On the other hand, it's Bioware, which hasn't done such a great job with online so far - their attempts to leverage DLC content for their RPG releases have been slow to release, and full of technical issues when they do (one DLC pack for Mass Effect 2 shipped for the Xbox 360 initially as a massive file of nothing but zeros, which admittedly is an interesting way to cut development costs). Of course, this is why they made a new studio in Austin full of MMO veterans, and why EA gave them control of Mythic, and all sorts of other very good reasons to maybe possibly ship the most expensive MMO of all time at some point.
And it will ship in 2011. It has to. Even EA can't afford a burn rate for another year that Bioware Austin is spending on development. It'll be out, rest assured. And there are enough bitter veterans there to know that shipping an incomplete, yet successful game ....isn't an option.
Are you thinking that I'm cheering for the other hand? You'd be wrong. I'm well aware that The Old Republic has a lot of hoops to jump through, and many mines to dodge. And I'm fearful that almost literally insane cost inflation of development will price all but Activision and EA out of contention as first-tier MMO producers. But all the same, I hope The Old Republic is a massive hit, with millions of subscribers, enough to make back its development costs and then some. Because the market needs real competition. Because Austin needs studio that has a successful MMO shipped within the past decade. Because a lot of my friends work there and I'm pulling for them. Because I'm a Star Wars nerd, a Bioware fanboy, and I'd kind of like a cool game to play.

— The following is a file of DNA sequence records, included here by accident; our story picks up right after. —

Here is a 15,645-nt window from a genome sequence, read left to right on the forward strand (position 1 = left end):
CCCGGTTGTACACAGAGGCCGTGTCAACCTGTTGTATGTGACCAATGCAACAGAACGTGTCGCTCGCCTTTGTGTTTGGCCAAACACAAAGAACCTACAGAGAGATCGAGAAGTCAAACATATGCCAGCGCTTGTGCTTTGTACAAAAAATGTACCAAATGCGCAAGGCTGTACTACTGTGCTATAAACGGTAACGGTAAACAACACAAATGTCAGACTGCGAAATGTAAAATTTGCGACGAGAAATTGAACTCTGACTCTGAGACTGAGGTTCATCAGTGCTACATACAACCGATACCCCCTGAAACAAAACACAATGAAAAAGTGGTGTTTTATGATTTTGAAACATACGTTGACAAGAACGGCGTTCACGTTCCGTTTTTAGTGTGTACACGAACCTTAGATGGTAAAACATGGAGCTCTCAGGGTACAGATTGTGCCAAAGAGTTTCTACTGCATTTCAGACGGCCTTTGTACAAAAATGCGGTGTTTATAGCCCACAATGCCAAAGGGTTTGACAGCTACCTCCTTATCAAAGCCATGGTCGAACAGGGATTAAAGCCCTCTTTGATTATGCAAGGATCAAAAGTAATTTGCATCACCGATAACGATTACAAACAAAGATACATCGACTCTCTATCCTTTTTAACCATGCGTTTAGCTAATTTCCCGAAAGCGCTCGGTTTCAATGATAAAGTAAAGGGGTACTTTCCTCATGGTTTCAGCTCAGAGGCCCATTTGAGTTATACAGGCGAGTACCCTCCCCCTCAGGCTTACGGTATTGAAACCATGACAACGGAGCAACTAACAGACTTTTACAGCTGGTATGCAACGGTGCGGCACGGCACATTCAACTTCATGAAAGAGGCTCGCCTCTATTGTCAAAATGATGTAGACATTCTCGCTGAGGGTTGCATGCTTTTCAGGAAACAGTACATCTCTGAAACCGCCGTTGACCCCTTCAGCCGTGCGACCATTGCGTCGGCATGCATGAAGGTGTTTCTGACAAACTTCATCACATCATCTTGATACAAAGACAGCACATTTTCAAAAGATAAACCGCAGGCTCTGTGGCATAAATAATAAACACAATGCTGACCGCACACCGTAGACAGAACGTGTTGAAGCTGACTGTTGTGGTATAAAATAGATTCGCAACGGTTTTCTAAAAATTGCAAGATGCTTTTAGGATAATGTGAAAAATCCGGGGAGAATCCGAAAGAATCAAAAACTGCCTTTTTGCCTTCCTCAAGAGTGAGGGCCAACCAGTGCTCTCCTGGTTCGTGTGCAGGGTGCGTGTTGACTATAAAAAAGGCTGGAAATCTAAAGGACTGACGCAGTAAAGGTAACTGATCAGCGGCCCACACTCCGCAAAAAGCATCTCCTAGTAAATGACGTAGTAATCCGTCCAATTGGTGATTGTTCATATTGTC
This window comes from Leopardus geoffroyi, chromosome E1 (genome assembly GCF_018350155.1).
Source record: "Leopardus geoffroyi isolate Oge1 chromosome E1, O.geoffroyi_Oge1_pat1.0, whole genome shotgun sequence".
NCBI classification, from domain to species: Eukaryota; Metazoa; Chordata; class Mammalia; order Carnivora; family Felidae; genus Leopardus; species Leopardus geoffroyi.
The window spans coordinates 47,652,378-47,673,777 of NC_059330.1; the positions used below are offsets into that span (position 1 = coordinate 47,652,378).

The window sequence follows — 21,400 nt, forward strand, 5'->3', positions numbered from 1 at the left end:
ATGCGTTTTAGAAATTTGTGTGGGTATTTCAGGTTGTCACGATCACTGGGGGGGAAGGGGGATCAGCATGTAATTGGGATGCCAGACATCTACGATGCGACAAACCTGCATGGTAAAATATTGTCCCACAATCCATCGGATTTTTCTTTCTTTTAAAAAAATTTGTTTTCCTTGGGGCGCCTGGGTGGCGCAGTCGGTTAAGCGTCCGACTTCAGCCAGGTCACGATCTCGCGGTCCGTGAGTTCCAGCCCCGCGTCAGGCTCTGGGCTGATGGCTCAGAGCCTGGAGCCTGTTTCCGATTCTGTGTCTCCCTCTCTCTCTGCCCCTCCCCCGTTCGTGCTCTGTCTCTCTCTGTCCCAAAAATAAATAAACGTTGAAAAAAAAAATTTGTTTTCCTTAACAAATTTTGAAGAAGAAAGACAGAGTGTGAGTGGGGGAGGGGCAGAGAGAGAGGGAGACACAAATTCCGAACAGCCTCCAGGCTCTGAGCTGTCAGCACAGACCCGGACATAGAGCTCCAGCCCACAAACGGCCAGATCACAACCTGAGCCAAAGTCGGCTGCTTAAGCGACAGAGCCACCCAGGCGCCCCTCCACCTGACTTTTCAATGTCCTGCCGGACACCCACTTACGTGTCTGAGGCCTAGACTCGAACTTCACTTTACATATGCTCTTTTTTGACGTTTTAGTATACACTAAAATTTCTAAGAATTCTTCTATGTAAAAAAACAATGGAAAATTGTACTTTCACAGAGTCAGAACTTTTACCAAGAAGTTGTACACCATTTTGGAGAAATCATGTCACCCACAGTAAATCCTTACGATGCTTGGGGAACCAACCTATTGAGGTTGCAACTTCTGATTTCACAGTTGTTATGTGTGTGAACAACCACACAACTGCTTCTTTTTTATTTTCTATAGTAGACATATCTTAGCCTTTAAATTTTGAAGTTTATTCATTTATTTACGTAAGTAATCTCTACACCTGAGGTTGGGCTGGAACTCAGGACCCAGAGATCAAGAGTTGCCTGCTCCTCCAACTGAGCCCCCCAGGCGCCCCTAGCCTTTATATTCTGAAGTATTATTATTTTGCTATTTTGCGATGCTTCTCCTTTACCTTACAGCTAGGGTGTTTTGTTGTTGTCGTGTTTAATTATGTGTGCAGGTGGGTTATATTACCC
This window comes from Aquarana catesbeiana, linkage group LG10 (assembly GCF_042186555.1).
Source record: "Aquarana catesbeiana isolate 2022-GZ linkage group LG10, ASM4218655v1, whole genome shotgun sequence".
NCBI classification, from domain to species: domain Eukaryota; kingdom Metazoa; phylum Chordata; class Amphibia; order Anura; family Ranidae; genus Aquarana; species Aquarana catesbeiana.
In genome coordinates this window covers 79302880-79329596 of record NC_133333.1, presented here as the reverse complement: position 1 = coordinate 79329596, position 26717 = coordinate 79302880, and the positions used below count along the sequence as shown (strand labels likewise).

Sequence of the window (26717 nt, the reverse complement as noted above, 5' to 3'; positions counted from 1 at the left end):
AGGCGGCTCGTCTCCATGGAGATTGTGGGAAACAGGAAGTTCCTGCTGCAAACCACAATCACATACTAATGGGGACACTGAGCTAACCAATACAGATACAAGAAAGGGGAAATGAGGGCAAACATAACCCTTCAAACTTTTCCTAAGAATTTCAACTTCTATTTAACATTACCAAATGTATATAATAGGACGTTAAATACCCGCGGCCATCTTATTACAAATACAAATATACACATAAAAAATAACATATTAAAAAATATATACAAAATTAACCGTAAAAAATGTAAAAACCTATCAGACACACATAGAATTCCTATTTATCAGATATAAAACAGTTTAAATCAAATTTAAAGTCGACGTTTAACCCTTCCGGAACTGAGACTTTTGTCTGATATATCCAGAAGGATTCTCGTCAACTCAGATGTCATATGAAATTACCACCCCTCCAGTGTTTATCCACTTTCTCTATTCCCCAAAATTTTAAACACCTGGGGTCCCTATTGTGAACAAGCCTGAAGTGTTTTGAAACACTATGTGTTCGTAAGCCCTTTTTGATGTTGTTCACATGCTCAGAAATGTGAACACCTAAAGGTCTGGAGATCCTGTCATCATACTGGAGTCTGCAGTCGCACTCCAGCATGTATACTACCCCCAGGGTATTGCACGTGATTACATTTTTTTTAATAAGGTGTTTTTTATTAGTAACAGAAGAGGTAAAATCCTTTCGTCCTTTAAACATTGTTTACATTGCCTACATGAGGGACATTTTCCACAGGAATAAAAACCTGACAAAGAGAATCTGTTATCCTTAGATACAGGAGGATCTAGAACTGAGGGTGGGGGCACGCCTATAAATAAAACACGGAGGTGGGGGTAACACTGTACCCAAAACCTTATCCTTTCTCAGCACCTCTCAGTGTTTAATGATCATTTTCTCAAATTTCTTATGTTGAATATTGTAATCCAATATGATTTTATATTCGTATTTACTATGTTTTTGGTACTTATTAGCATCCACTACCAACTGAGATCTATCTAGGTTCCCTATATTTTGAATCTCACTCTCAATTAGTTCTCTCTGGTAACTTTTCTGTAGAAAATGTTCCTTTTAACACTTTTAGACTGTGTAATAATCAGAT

And because in 2012, the Old Republic development team may get some sleep.
The Old Republic will be make-or-break for the MMO industry in a lot of ways.
If it succeeds, it will show that the "big iron" still works - throw as much meat as you can at the machine, and crank out a huge project, and spend your way to greatness. It will prove that the subscription model is still potentially the most lucrative way of monetizing an MMO, at least in the West. And everyone will breath a sigh of relief. The old gods still listen to our prayers, now shut up and find more virgins, we have to get the sacrifices ready for the next expansion pack.
If it fails, expect a rethinking everywhere.
Expect huge studios to throw everything at Facebook/casual gaming YESTERDAY, in a frenzied, and possibly futile attempt to survive. Expect it to be very difficult to fund new traditional MMO projects, as even the most clueless venture capitalist will remember news stories about EA and the Old Republic and how Blizzard was the exception that proved a rule. Expect free-to-play cash shop gaming to be The New Order for almost every MMO, launched or not. In short, expect the apocalypse in 2012.
And expect all the usual suspects to ignore all the games listed above that didn't do that badly, because they're still essentially statistical aberrations next to WoW.
2011 is the year of WoW: Not WoW. This is when those of us who still enjoy the old-school massive content-rich expensive-to-produce MMO (and I number myself among them) find out if we can have nice things.